Baltimore windstorm confirmed as EF-1 tornado

The violent windstorm that struck Northeast Baltimore and Parkville early Wednesday briefly produced a tornado with top winds of 85 to 100 mph, the National Weather Service said Thursday.

The twister was rated an EF-1 on the Enhanced Fujita Scale, the second-lowest ranking.

The tornado was on the ground for less than a minute. Much of the damage done along the storm's five-mile path, from Morgan State University in Baltimore to Gunpowder State Park in Baltimore County, was caused by powerful straight-line winds, according to experts from the weather service's Baltimore- Washington Forecast Office in Sterling, Va.

In all, the report said, "it took only four minutes for the [storm] to accomplish its five-mile path of damage."

James E. Lee, the meteorologist-in-charge in the Sterling office, said such severe weather in November is an oddity for the area.

"And in the middle of the night in November? That's a double whammy," Lee said. "It kind of goes with our record-breaking snowfall and record-breaking heat" in 2010.

The findings were issued after an assessment of the damage, a study of the radar data and a review of aerial and security photos. The survey team concluded that the tornado formed within a line of thunderstorms that stretched from Pennsylvania to North Carolina. It crossed Maryland at 70 mph, striking Baltimore at 1:35 a.m.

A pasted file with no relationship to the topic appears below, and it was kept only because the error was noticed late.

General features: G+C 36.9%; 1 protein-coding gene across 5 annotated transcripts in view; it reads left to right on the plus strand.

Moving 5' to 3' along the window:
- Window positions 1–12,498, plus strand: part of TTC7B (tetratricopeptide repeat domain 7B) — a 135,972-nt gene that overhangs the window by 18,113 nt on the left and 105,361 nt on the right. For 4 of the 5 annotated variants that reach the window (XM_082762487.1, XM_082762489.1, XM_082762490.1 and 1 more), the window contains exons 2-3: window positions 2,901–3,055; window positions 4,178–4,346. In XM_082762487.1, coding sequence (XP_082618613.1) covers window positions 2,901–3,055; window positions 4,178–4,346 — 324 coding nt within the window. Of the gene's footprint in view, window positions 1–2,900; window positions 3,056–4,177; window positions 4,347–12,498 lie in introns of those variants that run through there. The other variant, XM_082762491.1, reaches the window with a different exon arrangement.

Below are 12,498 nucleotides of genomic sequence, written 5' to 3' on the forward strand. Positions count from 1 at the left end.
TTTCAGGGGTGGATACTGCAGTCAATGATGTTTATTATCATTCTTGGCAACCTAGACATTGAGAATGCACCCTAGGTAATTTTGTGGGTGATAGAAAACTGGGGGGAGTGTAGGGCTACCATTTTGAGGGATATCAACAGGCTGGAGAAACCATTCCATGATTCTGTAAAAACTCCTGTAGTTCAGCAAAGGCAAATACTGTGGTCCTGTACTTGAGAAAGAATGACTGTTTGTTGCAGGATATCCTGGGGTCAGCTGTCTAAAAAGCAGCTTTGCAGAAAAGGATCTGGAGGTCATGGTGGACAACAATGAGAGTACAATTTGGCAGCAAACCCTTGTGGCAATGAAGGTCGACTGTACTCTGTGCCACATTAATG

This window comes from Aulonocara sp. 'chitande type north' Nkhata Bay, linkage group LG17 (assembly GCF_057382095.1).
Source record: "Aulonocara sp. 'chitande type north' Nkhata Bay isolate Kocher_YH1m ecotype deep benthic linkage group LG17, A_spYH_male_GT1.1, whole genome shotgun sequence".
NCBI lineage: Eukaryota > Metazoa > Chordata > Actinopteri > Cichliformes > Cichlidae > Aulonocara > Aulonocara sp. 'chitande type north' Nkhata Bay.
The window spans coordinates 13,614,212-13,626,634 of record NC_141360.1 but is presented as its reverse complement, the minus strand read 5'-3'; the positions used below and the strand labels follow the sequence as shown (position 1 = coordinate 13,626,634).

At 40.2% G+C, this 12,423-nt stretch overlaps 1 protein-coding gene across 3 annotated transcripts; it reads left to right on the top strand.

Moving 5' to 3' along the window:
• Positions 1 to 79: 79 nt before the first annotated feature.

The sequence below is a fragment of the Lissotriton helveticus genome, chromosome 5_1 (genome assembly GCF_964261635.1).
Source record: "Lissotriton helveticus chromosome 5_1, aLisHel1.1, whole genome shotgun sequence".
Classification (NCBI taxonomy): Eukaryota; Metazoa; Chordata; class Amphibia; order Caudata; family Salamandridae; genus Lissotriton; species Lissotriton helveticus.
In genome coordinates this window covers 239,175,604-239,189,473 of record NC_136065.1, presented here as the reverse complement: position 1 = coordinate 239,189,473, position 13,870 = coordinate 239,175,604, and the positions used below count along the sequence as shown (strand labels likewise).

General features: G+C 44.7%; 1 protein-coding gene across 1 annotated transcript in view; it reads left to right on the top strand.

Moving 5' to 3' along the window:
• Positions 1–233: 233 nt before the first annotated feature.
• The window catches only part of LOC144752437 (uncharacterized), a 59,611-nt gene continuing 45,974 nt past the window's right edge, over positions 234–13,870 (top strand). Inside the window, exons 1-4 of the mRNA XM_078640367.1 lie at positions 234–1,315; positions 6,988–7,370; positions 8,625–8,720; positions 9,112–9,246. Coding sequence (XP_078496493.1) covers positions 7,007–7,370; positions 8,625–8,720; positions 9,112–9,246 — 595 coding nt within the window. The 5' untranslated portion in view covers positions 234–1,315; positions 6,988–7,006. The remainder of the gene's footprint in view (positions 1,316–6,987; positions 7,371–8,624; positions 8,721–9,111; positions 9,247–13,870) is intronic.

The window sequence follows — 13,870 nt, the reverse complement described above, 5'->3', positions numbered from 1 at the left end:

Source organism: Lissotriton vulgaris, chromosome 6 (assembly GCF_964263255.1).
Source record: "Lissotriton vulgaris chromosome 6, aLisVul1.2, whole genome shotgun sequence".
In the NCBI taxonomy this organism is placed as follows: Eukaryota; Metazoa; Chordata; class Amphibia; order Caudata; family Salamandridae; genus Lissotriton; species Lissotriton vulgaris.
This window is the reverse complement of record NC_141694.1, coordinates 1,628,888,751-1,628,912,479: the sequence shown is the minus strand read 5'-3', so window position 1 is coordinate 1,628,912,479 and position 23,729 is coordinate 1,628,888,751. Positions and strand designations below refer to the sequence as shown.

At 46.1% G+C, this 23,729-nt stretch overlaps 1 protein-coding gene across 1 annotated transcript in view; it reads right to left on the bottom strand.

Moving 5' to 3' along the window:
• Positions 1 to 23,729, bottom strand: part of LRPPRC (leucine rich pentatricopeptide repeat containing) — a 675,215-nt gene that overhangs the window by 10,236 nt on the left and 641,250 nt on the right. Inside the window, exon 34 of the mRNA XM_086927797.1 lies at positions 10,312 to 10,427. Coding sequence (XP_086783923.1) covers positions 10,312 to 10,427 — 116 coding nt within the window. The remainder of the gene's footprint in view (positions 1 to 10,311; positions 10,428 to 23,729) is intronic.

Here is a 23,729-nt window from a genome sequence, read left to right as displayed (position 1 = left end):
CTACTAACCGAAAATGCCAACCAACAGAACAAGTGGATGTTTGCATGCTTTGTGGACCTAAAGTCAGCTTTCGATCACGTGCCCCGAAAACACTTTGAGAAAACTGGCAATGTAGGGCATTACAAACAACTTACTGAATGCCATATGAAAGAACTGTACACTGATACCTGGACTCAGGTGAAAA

Convection within a thunderstorm drew a jet of high-altitude winds to the ground, blowing a gap in the squall line, Lee said. That also created the rotation that became the tornado.

The ground survey found the tornado damage began at the western edge of the Morgan State campus. Its path through the Dutch Village apartment complex, where three units lost their roofs, was just one-tenth of a mile long and 175 yards wide.

From there the twister jumped a half-mile to the north. It touched down again and tore a path one-third of a mile long and 250 yards wide, centered on the Perring Parkway Shopping Center in Parkville.

There, security cameras provide important evidence of rotating winds. Debris close to the camera blew one way, while a shopping cart farther away rolled the opposite way, Lee said. The pattern of fallen trees and light poles, "leaf spatter" and eyewitness reports all contributed to the conclusion that the damage was caused by a tornado.

But along the rest of the storm's path, the damage was attributed to straight-line wind caused by the downburst of high-altitude winds.

Lee said the storm is a reminder of the value of NOAA weather radios. They would have awakened residents at midnight with a severe storm watch, and again at 1:04 a.m. when a severe thunderstorm warning was issued for Baltimore and the surrounding counties.

"That's a huge lesson," he said. "We can't say enough about the life-saving nature of that."

Maryland weather blog: Frank Roylance on meteorology

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